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This Delaware Law Could Let Students Self-Declare Their Race & Gender, But Here's What That Means

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In July this year, a few months after President Trump rescinded Obama era guidelines on transgender students' rights in schools, the governor of Delaware, John Carney, issued a memorandum asking the Delaware Department of Education to come up with new guidelines to help schools prohibit discrimination based on characteristics like gender, ethnicity, or race. The Department of Education has now come up with a new policy that, if approved, would safely let Delaware students self-declare their race and gender in school, a huge step forward in helping protect LGBTQ kids. And of course, that means that people are already mischaracterizing the regulations.

Along with regulations that ensure students aren't barred from any classes or activities due to their gender, race, sexual orientation, or ethnicity, the Department of Education also outlines how schools should deal with student records. With the new guidelines in place, schools would have to allow students to self-identify their gender, race, and preferred name on school records.

The policy clearly states that schools could seek permission from students' parents or guardians prior to changing students' records — but it also makes it clear that schools need to sit down with students first and make sure that's OK. According to the regulation proposal:

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The school should consult and work closely with the student to assess the degree to which, if any, the parent or legal guardian is aware of the Protected Characteristic and is supportive of the student, and the school shall take into consideration the safety, health and well-being of the student in deciding whether to request permission from the parent or legal guardian.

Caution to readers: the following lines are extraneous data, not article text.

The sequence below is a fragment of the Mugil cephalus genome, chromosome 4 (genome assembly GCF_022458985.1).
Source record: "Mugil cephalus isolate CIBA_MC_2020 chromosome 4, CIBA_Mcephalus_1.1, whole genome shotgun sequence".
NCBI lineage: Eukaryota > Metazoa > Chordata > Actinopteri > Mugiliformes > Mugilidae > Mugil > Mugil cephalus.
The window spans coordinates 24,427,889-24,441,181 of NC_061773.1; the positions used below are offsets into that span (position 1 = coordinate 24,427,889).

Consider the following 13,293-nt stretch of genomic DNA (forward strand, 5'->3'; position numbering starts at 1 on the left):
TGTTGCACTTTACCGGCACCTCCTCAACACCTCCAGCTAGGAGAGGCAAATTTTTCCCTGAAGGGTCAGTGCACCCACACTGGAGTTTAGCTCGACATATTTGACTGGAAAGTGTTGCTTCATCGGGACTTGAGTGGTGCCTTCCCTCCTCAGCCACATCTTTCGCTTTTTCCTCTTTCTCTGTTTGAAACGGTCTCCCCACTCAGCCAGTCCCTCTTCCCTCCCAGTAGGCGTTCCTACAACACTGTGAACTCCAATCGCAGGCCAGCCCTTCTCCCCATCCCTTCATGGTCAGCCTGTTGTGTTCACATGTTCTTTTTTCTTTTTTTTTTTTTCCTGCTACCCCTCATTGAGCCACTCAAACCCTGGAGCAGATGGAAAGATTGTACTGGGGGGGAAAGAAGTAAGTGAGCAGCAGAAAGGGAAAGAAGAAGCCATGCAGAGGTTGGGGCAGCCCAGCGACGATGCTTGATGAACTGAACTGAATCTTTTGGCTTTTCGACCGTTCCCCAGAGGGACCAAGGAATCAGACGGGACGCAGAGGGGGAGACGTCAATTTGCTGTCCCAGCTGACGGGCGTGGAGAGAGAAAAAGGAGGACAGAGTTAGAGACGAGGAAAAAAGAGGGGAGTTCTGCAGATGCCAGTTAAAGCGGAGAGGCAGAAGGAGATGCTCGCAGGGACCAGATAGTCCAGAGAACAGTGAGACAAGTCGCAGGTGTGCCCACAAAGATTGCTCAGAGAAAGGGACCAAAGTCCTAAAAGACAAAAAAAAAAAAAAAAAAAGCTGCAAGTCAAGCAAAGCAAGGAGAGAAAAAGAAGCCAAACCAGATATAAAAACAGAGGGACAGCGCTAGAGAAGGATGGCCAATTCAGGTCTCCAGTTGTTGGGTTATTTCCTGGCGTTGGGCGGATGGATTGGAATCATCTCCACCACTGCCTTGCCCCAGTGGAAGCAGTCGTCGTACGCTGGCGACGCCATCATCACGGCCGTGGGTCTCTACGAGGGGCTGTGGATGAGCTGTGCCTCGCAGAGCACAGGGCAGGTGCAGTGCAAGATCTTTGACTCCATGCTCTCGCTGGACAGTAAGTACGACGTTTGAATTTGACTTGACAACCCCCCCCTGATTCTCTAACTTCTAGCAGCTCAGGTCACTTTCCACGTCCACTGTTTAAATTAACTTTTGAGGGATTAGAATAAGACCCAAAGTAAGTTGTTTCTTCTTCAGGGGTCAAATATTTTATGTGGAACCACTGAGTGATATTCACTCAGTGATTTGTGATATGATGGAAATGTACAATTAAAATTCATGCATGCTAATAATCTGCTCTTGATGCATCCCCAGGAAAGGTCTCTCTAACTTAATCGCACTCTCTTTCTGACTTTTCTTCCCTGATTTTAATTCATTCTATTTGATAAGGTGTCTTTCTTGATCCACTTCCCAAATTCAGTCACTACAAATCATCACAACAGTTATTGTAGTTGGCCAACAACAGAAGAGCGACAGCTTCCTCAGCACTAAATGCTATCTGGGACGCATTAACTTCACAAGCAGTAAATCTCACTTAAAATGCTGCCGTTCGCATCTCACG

Of course, some people immediately worried about the repercussions of the proposed policy, and they were quick to share their concerns on social media:

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One article published on the topic claimed, "White boys could soon self-identify as black girls in Delaware," and warned parents that "the proposed regulation should scare the living daylights out of every mom and dad in the state." Other groups, including the Delaware Family Policy Council, claimed that the new policy could strip parents of their rights to raise their children as they see fit, and that the regulations would pressure children to "undress, shower, or share overnight accommodations" with students of the opposite sex.

But these arguments, much like criticisms of laws allowing transgender students to use bathrooms that match their gender identity, entirely misunderstand what gender identity is in the first place. The idea that transgender rights mean allowing straight men to enter women's bathrooms and be creeps simply isn't accurate — and despite the popularity of this fictional scenario in headlines, it's never actually happened.

Instead, research points to an innate, biological sense of gender identity — one that remains stable throughout a person's lifetime and begins early on. And when children are allowed to grow up living a life in line with their true gender identity, with support from the community around them, they show low levels of anxiety and depression.

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Delaware's law is meant to make sure no child has to forgo an education due to prejudice, and that they feel safe in their schools and communities. No child deserves to be outed to their parents, and doing so could put children in real danger. As Nathan Smith, Director of Public Policy at GLSEN — a non-profit that supports LGBTQ youth — told ThinkProgress last year:

The school has a principal responsibility to ensure that the student is safe and affirmed, and part of that means that they aren’t doing anything that could potentially lead to a bad situation at home. ... Parental engagement can really be a positive force in the life of a trans student, but we know that’s not always the case.
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If Delaware's Department of Education goes through with its new regulations, it'd be a huge step forward in helping protect kids and giving them a supportive, safe environment no matter their background. And isn't that something we want for all kids?

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